Bonding companies look at far more than just owners’ personal credit when it comes to construction bonds over $250,000. A surety wants to have confidence in their bonded contractors prior to approval. There are numerous different actions a contractor can take to instill confidence in a bonding company. A contractor must be organized and practice restraint when necessary to gain the trust of an underwriter.
Partner With a Surety Expert
For most, the best way to run a company in an organized fashion is to hire professionals they can count on to assist in decision making. A bond producer well versed in contract bonding should be a top priority. If your agent is not knowledgeable enough or does not have the markets to fit your company’s needs, then there is little they can do to help with your bonding needs. An experienced bond producer is a must to ensure you are competitive in your bids and to allow for a bond line size that suits the needs of the contractor. An accountant that understands construction is a must.
Business Financials Are Crucial
The business financial statements are the highest weighted item for underwriting a contractor. You can think of them as the underwriter’s window into your company. A contractor must walk away if their accountant does not know how to complete financial statements on a percentage of completion basis. A good relationship with a banker is a rather obvious need for any business that relies heavily on loans to operate. There are numerous other professionals that one could utilize such as a good controller and legal counsel, but we will stop our list here so it still applies to most contractors.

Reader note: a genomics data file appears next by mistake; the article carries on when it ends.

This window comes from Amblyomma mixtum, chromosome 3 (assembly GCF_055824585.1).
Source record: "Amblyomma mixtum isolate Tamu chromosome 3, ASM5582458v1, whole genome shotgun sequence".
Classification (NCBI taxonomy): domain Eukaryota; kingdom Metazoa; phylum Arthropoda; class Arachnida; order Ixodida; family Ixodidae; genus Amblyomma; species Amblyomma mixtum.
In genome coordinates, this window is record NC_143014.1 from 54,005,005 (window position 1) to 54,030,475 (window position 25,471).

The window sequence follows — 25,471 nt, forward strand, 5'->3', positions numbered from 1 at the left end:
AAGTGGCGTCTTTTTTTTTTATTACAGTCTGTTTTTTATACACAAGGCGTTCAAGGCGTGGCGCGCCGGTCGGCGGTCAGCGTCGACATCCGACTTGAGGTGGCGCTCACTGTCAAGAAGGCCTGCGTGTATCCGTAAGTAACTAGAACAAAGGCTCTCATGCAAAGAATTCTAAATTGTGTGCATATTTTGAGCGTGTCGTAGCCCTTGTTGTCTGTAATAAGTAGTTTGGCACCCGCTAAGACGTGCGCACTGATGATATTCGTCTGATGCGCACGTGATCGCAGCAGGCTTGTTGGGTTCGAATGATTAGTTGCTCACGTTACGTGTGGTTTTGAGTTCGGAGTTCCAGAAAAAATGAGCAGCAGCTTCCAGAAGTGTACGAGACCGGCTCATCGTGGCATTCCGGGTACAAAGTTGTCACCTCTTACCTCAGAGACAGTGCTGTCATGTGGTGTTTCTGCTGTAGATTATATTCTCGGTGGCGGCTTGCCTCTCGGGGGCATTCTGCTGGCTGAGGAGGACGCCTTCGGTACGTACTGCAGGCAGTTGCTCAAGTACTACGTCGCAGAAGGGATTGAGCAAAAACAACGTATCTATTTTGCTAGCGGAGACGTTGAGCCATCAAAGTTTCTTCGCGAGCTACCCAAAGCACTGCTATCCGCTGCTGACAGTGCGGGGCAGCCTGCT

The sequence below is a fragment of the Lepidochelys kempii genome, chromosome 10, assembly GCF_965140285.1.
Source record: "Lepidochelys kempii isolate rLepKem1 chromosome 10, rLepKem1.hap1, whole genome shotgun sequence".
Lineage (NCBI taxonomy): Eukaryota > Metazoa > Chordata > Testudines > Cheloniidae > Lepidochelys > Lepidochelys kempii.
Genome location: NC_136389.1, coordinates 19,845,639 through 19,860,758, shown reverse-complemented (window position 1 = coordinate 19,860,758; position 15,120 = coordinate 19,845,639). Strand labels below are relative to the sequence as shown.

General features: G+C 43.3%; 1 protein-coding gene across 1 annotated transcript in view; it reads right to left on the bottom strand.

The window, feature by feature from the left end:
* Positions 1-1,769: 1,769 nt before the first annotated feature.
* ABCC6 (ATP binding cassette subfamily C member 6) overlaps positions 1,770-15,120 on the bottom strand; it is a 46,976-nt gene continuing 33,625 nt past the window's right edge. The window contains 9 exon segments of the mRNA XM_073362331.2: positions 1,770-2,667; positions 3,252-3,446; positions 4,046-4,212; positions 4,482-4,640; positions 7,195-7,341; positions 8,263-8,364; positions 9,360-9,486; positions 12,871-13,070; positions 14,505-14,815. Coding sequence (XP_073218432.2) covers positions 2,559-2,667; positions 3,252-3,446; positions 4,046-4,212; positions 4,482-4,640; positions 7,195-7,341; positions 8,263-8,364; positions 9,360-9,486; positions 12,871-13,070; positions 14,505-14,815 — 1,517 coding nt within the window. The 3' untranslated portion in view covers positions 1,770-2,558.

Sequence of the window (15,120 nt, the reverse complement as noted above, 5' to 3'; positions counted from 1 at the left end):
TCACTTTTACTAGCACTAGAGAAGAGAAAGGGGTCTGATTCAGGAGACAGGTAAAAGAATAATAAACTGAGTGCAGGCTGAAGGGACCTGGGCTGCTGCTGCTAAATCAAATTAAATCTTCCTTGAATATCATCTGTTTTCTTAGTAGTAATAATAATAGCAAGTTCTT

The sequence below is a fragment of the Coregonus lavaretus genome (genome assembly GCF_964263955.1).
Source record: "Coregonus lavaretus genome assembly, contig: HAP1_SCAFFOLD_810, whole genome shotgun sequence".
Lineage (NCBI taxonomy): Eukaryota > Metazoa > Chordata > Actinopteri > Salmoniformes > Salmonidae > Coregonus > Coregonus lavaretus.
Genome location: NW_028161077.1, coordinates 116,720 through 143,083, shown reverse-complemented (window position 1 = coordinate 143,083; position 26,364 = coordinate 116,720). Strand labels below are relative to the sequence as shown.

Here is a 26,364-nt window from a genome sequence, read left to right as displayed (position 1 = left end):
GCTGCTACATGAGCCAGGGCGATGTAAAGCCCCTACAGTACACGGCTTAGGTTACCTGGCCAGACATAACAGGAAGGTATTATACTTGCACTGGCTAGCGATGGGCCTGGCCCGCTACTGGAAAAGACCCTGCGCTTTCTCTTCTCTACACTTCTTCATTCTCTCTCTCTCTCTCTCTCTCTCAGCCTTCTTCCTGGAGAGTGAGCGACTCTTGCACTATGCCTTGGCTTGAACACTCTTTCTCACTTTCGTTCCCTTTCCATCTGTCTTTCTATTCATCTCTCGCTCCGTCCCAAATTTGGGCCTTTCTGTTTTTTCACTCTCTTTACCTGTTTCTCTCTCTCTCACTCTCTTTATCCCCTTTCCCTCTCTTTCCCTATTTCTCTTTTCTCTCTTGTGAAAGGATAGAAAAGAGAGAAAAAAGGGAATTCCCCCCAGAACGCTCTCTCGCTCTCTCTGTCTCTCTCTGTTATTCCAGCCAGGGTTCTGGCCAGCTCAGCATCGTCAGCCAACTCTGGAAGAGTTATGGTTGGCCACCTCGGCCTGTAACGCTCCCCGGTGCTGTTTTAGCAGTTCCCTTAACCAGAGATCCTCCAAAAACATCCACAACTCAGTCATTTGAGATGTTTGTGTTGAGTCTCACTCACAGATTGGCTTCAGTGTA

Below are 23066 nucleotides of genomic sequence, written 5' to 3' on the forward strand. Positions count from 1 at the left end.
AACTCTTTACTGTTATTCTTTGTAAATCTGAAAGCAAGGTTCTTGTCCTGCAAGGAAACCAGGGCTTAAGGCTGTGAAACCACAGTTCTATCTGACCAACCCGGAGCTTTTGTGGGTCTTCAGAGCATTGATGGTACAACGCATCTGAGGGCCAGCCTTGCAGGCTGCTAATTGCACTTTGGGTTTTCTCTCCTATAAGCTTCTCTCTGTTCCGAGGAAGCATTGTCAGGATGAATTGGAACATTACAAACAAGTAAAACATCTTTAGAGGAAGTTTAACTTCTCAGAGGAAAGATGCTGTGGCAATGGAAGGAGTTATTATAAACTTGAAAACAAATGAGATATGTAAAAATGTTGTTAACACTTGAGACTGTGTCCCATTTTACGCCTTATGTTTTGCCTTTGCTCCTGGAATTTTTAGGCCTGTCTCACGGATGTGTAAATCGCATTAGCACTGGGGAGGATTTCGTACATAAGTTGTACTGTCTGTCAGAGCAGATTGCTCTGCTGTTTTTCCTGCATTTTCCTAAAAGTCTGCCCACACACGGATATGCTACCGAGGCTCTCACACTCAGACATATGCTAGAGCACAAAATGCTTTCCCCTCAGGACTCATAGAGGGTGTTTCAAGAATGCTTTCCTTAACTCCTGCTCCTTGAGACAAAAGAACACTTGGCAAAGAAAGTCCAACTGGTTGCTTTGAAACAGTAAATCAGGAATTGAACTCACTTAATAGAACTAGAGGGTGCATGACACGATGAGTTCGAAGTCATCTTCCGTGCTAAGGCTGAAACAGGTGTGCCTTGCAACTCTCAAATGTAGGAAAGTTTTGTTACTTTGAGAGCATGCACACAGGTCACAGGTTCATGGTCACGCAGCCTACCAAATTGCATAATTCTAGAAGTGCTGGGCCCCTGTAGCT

An Open Conversation with Surety Underwriters Goes a Long Way
Surety underwriters will want to periodically meet with their medium to larger sized contractors. The underwriter will want to see that the contractor knows their cash flow and their receivables that are over 90 days. The underwriter will also want to see that the contractor can answer all other questions regarding their company. In other words, the underwriter will want to leave feeling confident that the contractor knows their industry and the specifics on their company.
Earlier, I mentioned that a contractor must practice restraint when necessary. By restraint, I mean that they can not be blinded by profits and take risks above and beyond their ordinary work. A surety will not be comfortable approving a performance bond twice the size of any previously bonded work for a new company. A red flag is raised for any contractor that wants to do work outside of their niche and or territory. If an underwriter is not comfortable with the contract for any reason, they will decline the contractor.
A contractor must keep in mind that they are essentially obtaining surety credit. Underwriters must use the financial documentation provided and personal relationships to decide the risk on a particular account. A contractor that is well organized with a team of professionals to assist them will create a great deal of confidence in a surety’s underwriters.